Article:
I’d bet one that one of the greatest indicators of success for a Lean effort is tied back to the original question of “why are we doing Lean?”
Taiichi Ohno, one of the inventors of the Toyota Production System, always said “start from need.” Great advice to this day. “… doing Lean” is something I almost hate to say, since “doing Lean” isn’t the point. For the Toyota, the point is to make money in the long-term and to serve their societal purpose. The same should be true for hospitals (“no money, no mission” as many would say).
If your hospital or department can’t articulate why they are “doing Lean” (again, I cringe at the phrase), it’s probably a sign of trouble.
Bad reasons for Lean might include:
- The hospital down the road is using Lean
- I heard about Lean at a conference from a famous hospital
- My boss says I need to use a process improvement strategy
Even if you have slightly better reasons, how do you measure success? If your reasons for Lean are along the lines of “we need to get better” is that need for change “nice to have” or “must have?”
I’d propose the following are some compelling reasons for you and your team to fight to make your Lean efforts successful, because they are tied to organizational success:
- We are having to cancel surgical procedures because pre-admission tests aren’t getting done on time. We’re losing a ton of money in the process and angering the surgeons, who threaten to take their patients elsewhere.
- We don’t want to spend millions to build a new laboratory, so we’d rather make more effective use of the space we DO have. Oh, and we also can’t attract enough skilled medical technologists to our small town, so we really need to improve productivity and reduce stress so the techs I *do* have don’t get frustrated and quit.
- We desperately need to reduce central line infections in the ICU because it’s the right thing for our patients and our hospital suffers a financial loss when an infection occurs.
- Our primary care clinic is losing money and we need to improve service (reduce waiting times) to attract more patients or get more productive so we can cut hours and not spend as much on labor.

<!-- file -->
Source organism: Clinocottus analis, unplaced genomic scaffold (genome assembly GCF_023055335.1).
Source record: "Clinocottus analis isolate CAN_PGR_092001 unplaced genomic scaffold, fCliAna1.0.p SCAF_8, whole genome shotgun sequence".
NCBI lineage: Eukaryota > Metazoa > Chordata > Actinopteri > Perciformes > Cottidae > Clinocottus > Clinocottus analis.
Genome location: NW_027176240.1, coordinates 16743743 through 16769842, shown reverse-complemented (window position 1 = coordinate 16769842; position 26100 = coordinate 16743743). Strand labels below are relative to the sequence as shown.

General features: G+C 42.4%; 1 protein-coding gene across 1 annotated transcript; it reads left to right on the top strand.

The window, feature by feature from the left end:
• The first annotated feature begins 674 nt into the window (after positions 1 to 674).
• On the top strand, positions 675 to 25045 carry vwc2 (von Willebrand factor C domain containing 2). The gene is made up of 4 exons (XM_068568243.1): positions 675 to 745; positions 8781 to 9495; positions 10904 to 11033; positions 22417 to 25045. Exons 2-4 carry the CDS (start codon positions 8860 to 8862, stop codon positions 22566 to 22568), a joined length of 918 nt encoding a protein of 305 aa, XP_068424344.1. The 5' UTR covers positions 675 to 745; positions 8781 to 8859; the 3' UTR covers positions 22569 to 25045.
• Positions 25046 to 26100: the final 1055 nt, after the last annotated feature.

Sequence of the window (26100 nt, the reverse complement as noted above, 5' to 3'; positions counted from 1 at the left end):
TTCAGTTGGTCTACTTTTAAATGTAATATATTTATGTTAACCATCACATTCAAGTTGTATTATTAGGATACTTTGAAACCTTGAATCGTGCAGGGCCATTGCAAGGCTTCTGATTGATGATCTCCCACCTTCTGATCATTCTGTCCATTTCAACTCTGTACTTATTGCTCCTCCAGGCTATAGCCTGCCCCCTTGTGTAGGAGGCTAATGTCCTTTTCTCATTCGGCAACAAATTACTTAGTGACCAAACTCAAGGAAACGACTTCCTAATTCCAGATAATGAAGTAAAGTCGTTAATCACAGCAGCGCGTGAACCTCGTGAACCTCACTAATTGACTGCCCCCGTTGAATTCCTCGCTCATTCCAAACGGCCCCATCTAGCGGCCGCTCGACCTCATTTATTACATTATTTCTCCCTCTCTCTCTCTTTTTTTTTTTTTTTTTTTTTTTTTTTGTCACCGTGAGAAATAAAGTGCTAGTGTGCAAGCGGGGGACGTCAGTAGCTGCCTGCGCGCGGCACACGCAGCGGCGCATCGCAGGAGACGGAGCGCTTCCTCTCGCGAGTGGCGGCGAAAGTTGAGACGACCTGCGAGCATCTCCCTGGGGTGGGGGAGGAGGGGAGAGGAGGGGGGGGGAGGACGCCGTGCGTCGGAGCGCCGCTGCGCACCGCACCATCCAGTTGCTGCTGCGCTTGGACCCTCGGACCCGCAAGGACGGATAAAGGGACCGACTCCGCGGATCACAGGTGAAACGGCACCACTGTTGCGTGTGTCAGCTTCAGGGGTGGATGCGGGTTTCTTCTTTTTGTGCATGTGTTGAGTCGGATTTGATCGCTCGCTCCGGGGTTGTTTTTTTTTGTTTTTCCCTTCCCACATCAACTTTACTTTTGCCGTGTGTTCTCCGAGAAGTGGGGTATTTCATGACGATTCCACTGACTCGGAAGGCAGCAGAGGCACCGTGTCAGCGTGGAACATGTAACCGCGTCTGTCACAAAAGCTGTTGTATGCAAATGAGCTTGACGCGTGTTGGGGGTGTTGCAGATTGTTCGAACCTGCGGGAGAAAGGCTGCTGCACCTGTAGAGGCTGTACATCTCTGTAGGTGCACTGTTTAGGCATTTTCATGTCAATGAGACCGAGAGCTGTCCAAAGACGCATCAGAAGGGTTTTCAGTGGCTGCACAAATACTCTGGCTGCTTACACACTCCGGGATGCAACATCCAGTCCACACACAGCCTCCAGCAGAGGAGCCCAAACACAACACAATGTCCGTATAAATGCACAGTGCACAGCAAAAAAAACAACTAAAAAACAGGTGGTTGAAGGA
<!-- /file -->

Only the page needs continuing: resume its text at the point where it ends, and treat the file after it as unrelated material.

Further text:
- Outpatients wait for 15 weeks to get in for an MRI; we are losing business to competing hospitals where the patient’s care won’t be as good… our hospital loses the opportunity to provide care that comes after the MRI and the diagnosis.
When situations like those above are “must have” to the organization… then you have a fighting chance, a “burning platform,” if you will, for driving change.
If the goal is focused on implementing Lean tools, such as “our goal is to do 5S this year throughout our ancillary departments” or “our goal is to run XX kaizen events” then you’re probably less likely to make an impact. You can probably “do without” 5S, so the incentive and drive to make that work than if the problem statement is “A patient could have been harmed because we couldn’t readily find suction tubes when they were needed… so by implementing 5S, kanban, and standardized work, we’ll make sure that NEVER happens again.”
If you’re “struggling with Lean”, you might ask yourself if you’re struggling with identifying and defining the right problems… the right needs, as Ohno would say.
What are your experiences with this?
About LeanBlog.org: Mark Graban is a consultant, author, and speaker in the “lean healthcare” methodology. Mark is author of the Shingo Award-winning books Lean Hospitals and Healthcare Kaizen, as well as the new Executive Guide to Healthcare Kaizen. Mark is also the VP of Customer Success for the technology company KaiNexus.